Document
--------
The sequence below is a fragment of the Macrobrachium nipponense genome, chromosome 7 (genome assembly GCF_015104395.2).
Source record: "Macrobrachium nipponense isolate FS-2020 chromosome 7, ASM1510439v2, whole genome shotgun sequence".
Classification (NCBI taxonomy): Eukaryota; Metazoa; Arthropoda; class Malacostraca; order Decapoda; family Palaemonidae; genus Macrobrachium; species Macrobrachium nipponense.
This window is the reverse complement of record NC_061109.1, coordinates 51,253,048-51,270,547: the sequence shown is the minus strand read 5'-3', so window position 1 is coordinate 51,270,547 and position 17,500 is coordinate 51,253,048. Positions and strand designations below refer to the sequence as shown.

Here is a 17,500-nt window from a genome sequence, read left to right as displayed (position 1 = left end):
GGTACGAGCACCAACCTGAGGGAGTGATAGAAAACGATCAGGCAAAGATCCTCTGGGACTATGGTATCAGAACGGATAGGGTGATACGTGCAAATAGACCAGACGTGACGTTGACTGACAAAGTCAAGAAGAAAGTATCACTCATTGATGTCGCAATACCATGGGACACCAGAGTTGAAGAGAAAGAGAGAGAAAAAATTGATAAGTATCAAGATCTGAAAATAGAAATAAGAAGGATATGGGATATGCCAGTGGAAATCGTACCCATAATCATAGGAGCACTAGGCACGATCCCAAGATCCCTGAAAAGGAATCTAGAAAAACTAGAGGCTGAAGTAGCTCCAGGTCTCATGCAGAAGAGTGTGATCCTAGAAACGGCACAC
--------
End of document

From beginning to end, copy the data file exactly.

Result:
The sequence below is a fragment of the Macrobrachium nipponense genome, chromosome 7 (genome assembly GCF_015104395.2).
Source record: "Macrobrachium nipponense isolate FS-2020 chromosome 7, ASM1510439v2, whole genome shotgun sequence".
Classification (NCBI taxonomy): Eukaryota; Metazoa; Arthropoda; class Malacostraca; order Decapoda; family Palaemonidae; genus Macrobrachium; species Macrobrachium nipponense.
This window is the reverse complement of record NC_061109.1, coordinates 51,253,048-51,270,547: the sequence shown is the minus strand read 5'-3', so window position 1 is coordinate 51,270,547 and position 17,500 is coordinate 51,253,048. Positions and strand designations below refer to the sequence as shown.

Here is a 17,500-nt window from a genome sequence, read left to right as displayed (position 1 = left end):
GGTACGAGCACCAACCTGAGGGAGTGATAGAAAACGATCAGGCAAAGATCCTCTGGGACTATGGTATCAGAACGGATAGGGTGATACGTGCAAATAGACCAGACGTGACGTTGACTGACAAAGTCAAGAAGAAAGTATCACTCATTGATGTCGCAATACCATGGGACACCAGAGTTGAAGAGAAAGAGAGAGAAAAAATTGATAAGTATCAAGATCTGAAAATAGAAATAAGAAGGATATGGGATATGCCAGTGGAAATCGTACCCATAATCATAGGAGCACTAGGCACGATCCCAAGATCCCTGAAAAGGAATCTAGAAAAACTAGAGGCTGAAGTAGCTCCAGGTCTCATGCAGAAGAGTGTGATCCTAGAAACGGCACAC